Cambridge Immigrant Voting Rights Campaign Records, 1992-2003
- Cambridge Immigrant Voting Rights Campaign (Creator, Organization)
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The principles of the Campaign are founded on the idea that many stake holders in Cambridge who pay taxes, abide by laws, send children to the Cambridge Public Schools, own businesses, and rent or own properties are without formal representation. The 1990 census showed that 15% of Cambridge residents were non citizens and 20% were foreign born; the 2000 City Census recorded 20% of Cambridge’s population as non-citizens. The Campaign notes that immigrants often live in Cambridge for many years before becoming citizens. Although Massachusetts and the U.S. Constitutions limit the right to vote to citizens for state and national offices, local Massachusetts communities can pass home rule petitions to ask the state legislature to give them the right to allow all residents to vote, regardless of citizenship status. The Cambridge Voting Rights Campaign followed this law to gain the following political results:
• June 1999, the Cambridge School Committee decided in favor of immigrant voting rights for school board elections in a 5 to 1 decision.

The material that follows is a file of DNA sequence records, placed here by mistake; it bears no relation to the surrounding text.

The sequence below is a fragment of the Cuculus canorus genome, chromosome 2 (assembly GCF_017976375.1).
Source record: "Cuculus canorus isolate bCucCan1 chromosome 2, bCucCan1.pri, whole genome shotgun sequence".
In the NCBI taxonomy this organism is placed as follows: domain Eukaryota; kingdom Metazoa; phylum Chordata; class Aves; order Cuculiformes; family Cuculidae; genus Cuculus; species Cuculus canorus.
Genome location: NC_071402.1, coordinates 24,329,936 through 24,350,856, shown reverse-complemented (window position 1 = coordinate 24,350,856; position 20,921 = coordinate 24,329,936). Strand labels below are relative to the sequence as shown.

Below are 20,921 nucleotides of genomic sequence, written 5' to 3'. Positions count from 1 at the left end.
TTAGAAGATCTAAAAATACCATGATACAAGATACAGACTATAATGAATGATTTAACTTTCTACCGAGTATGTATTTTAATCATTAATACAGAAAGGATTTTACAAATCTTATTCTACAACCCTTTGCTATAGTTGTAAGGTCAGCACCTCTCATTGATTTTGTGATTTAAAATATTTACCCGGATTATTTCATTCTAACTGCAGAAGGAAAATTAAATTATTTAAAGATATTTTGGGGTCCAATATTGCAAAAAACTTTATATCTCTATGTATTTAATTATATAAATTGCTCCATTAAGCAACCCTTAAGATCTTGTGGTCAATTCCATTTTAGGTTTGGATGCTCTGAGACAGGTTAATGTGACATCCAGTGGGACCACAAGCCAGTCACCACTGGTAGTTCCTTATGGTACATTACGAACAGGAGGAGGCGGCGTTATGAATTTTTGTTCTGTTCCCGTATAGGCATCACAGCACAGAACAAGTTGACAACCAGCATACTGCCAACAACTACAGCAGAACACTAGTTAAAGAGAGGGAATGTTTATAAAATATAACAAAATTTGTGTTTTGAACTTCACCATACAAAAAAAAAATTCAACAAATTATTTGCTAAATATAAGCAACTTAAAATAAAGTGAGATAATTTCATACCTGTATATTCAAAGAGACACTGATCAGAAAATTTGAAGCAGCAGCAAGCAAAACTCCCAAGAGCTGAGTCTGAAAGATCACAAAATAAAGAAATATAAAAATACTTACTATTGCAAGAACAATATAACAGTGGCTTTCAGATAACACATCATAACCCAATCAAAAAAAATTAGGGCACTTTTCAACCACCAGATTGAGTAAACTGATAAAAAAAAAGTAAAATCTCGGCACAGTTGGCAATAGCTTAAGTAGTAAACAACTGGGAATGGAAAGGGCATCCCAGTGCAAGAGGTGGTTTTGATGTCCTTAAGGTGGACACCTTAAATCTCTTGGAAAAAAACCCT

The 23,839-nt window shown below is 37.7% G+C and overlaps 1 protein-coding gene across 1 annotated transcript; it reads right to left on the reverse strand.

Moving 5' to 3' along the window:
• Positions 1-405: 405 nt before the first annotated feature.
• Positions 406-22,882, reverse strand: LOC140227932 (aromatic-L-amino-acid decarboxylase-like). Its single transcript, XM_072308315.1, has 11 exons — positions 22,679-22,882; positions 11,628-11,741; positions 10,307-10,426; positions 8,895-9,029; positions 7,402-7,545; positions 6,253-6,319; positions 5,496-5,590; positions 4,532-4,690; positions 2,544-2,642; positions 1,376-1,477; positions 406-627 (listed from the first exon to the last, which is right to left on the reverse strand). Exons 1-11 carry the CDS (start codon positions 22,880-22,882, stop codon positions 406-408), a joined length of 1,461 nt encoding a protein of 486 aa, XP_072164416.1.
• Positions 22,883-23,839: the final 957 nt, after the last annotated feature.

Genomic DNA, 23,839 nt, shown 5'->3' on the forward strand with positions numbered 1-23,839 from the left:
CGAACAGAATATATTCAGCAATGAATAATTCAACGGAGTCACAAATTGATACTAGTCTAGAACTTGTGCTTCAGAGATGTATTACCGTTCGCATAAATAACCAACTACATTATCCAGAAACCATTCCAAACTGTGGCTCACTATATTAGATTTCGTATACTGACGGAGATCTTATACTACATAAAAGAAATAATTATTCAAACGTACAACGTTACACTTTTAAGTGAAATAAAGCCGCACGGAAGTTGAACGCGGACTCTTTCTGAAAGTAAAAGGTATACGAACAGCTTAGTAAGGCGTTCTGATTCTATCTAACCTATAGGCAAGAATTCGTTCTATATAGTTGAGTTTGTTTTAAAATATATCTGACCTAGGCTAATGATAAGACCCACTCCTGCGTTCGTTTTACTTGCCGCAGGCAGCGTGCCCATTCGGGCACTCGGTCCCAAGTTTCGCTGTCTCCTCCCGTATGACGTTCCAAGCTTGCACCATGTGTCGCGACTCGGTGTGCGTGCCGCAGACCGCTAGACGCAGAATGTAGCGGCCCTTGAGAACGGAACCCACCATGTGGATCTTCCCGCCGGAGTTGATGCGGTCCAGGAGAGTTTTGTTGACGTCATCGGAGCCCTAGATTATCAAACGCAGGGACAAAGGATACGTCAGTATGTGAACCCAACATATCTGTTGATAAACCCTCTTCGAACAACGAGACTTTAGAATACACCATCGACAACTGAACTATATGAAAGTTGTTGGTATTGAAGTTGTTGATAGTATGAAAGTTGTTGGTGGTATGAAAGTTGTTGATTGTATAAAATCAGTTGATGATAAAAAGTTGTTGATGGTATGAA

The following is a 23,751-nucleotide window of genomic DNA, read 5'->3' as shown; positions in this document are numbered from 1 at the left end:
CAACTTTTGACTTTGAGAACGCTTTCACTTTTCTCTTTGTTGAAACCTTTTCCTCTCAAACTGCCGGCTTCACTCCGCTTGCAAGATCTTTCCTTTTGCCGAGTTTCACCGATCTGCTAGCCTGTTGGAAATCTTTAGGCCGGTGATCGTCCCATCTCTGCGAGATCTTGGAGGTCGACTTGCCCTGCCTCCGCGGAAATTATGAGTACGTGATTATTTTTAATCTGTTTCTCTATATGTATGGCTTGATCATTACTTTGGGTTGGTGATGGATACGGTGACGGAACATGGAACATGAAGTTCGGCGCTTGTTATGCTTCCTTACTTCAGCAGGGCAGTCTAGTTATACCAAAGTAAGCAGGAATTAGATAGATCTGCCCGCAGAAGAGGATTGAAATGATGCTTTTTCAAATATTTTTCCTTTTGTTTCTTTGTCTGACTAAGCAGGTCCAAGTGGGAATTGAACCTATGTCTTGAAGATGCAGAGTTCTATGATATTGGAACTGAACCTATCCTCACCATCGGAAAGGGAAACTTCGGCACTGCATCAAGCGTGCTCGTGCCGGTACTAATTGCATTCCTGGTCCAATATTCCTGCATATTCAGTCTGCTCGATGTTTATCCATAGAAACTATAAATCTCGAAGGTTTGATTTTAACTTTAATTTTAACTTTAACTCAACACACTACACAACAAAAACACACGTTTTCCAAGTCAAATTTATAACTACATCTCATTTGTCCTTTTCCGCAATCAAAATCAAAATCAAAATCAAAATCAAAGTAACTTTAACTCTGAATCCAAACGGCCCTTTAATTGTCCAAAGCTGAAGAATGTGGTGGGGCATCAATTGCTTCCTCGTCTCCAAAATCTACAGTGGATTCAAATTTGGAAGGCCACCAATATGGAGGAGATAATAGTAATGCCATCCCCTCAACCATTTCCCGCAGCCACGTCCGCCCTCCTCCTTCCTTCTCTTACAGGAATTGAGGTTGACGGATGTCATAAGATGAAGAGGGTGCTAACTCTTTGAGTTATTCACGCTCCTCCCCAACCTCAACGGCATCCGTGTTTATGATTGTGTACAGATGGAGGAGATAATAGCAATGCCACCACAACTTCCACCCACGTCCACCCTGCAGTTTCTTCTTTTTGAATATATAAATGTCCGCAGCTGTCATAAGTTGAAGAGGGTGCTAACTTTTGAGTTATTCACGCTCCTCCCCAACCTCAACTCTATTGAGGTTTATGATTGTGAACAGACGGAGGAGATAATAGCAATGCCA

• November 6, 2000, the Cambridge City Council voted to submit a home rule petition to the state legislature in a 5 to 3 decision.
• 2003, the City of Cambridge home rule petition was filed at the State House by Representative Alice Wolf and Representative Jarrett Barrios.
• February 2005, representatives re-filed home rule petition. No definitive action was taken.
Cambridge’s move to allow immigrant voting rights came two years after Amherst, Massachusetts passed its own home rule petition in 1998. It was approved by the House Election Committee but never reached the floor for a vote. In 2006, Wayland approved its own home rule petition. The three towns are awaiting action by the Massachusetts legislature.
In 2000, the Campaign came out against Ron Unz, Silicon Valley millionaire, who in 1998 spearheaded the passage of California’s Proposition 227, designed to ban bilingual education as an instructional method. After Arizona passed similar legislation two years later, Unz brought his campaign to Colorado and Massachusetts. He received enough signatures for a similar initiative to appear on the November 2002 ballot in Massachusetts, known as ballot question #2. The initiative passed by 68% and bilingual education was banned in the state.
The Cambridge Campaign is affiliated with the Immigrant Voting Project, a resource network dedicated to promoting discussion about the practice of allowing immigrants to vote in local elections.
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- Cambridge Immigrant Voting Rights Campaign Records, 1992-2003 041
- Alyssa Pacy
- June 27, 2013
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Part of the Cambridge Room, Cambridge Public Library Archives and Special Collections Repository
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